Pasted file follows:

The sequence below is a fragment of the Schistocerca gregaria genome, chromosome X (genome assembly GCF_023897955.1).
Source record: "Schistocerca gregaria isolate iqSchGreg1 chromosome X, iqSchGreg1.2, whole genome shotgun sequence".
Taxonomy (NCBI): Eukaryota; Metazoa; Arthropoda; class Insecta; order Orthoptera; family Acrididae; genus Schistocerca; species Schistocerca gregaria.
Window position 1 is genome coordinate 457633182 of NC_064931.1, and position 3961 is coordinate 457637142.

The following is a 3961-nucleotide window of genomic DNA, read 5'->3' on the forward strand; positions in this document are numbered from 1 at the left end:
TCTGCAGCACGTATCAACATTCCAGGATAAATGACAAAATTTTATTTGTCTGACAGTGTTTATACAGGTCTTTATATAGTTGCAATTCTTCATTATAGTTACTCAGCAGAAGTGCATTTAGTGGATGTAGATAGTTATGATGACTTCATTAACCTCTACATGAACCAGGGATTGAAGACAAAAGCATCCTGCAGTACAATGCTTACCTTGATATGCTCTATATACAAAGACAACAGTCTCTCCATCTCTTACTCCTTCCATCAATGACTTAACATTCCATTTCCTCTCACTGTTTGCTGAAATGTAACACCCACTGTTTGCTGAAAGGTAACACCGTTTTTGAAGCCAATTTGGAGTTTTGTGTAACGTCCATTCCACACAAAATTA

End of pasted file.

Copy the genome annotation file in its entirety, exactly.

The sequence below is a fragment of the Schistocerca gregaria genome, chromosome X (genome assembly GCF_023897955.1).
Source record: "Schistocerca gregaria isolate iqSchGreg1 chromosome X, iqSchGreg1.2, whole genome shotgun sequence".
Taxonomy (NCBI): Eukaryota; Metazoa; Arthropoda; class Insecta; order Orthoptera; family Acrididae; genus Schistocerca; species Schistocerca gregaria.
Window position 1 is genome coordinate 457633182 of NC_064931.1, and position 3961 is coordinate 457637142.

The following is a 3961-nucleotide window of genomic DNA, read 5'->3' on the forward strand; positions in this document are numbered from 1 at the left end:
TCTGCAGCACGTATCAACATTCCAGGATAAATGACAAAATTTTATTTGTCTGACAGTGTTTATACAGGTCTTTATATAGTTGCAATTCTTCATTATAGTTACTCAGCAGAAGTGCATTTAGTGGATGTAGATAGTTATGATGACTTCATTAACCTCTACATGAACCAGGGATTGAAGACAAAAGCATCCTGCAGTACAATGCTTACCTTGATATGCTCTATATACAAAGACAACAGTCTCTCCATCTCTTACTCCTTCCATCAATGACTTAACATTCCATTTCCTCTCACTGTTTGCTGAAATGTAACACCCACTGTTTGCTGAAAGGTAACACCGTTTTTGAAGCCAATTTGGAGTTTTGTGTAACGTCCATTCCACACAAAATTA